PHOTO: The Sanctuary Sun Boat IV (Photo by David Cogswell)
After four nights on the Sanctuary Sun Boat IV, the group on Abercrombie & Kent's President's Tour of Egypt packed up and went our way. It had only been four nights on the ship, but anyone who has experienced a river cruise will probably understand how the small group of passengers bond with the crew as they get to know them day after day. And when you leave the ship you feel the pangs of regret of leaving friends. This time those feelings were more biting than usual.
As we left the ship and walked over the bouncing gangway to the shore, the crew was up on the outdoor deck singing together and banging nosily on drums as a ceremony of farewell and a gesture of their appreciation for our patronage. Usually when you leave a ship, although you have to untie the attachments that have grown over the week, you know that the crew is already busy readying the ship for its next week's group of passengers. They will soon be developing the same kind of bonds with the next group and they won't have time to miss you.
This time, however, we were the first group of passengers the crew had seen in a long time. And after our trip ended their prospects for the future were very much in doubt. For three years business has been slow to nonexistent. It's late March now, and after May the hot summer will be moving in, when business is slow even in good years. It will be September before most of them can hope to work steadily again in the travel industry, if then. So as we left I had the disturbing feeling that we were abandoning them to a highly uncertain fate at best.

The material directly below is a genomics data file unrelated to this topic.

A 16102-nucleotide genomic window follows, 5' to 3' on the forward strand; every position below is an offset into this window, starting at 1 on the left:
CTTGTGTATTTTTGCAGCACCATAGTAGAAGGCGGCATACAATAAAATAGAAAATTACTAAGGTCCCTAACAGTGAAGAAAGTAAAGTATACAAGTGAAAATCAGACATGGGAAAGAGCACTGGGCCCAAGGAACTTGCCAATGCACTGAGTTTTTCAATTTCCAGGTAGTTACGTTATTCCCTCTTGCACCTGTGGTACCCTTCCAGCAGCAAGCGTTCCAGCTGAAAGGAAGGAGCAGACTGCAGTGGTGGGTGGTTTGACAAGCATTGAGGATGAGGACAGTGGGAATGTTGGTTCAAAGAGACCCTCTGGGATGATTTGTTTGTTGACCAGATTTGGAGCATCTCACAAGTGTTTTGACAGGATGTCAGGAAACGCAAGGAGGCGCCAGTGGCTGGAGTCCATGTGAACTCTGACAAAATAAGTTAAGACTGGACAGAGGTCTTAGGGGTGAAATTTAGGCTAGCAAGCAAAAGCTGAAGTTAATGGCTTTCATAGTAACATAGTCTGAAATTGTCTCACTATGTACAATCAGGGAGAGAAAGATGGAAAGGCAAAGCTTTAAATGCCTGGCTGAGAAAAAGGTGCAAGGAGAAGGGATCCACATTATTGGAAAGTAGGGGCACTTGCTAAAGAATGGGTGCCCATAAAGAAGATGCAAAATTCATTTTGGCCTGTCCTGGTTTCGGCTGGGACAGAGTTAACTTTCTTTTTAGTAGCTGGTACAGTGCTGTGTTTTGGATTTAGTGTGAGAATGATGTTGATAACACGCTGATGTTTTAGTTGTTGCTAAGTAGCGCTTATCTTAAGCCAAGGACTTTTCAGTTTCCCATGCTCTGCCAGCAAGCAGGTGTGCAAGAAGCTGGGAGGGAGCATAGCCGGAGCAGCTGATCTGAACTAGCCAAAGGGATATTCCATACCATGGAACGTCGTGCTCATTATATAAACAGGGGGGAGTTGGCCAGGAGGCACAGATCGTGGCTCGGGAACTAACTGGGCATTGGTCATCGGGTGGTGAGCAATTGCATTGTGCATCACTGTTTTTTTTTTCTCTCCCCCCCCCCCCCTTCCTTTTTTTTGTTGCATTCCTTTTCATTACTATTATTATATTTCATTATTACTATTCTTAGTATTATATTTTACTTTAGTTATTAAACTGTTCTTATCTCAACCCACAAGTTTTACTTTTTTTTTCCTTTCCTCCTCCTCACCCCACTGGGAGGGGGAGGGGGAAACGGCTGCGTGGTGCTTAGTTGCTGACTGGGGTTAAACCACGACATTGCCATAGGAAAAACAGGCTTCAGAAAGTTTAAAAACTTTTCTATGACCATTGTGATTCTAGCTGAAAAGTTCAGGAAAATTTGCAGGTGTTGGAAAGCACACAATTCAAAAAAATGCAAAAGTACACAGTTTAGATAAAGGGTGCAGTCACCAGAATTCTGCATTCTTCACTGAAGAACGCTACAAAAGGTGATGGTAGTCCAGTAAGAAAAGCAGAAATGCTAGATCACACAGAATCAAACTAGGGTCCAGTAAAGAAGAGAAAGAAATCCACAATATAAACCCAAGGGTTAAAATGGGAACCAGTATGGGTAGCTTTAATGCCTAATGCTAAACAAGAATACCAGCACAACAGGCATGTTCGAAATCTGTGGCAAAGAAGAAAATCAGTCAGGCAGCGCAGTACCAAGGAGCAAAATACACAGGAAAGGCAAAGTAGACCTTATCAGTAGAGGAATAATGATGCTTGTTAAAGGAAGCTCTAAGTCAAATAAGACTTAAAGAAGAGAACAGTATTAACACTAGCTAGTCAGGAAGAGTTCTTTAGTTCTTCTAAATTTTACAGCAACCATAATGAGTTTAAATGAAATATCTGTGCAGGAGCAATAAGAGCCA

We saw many river cruise ships, but most of them were parked and idle with the tables and chairs on their sundecks tied down and no sign of life. In a country that depends so much on tourism for its economic health, the resulting devastation of having that economic lifeline cut off cold is harsh.
We saw Russian tourists, though I was told that they buy their vacations in packages at home and very little of the money ends up in the destination. We saw some German tourists. They are intrepid travelers and nothing stops them. But we saw very few others. In normal times the place is mobbed with Europeans, Asians and Americans. But now the tourist sites are practically deserted.
So we said goodbye to the river cruiser and crew and headed toward Cairo, but not without one last stop in Upper Egypt, to see the grand monuments of Abu Simbel.
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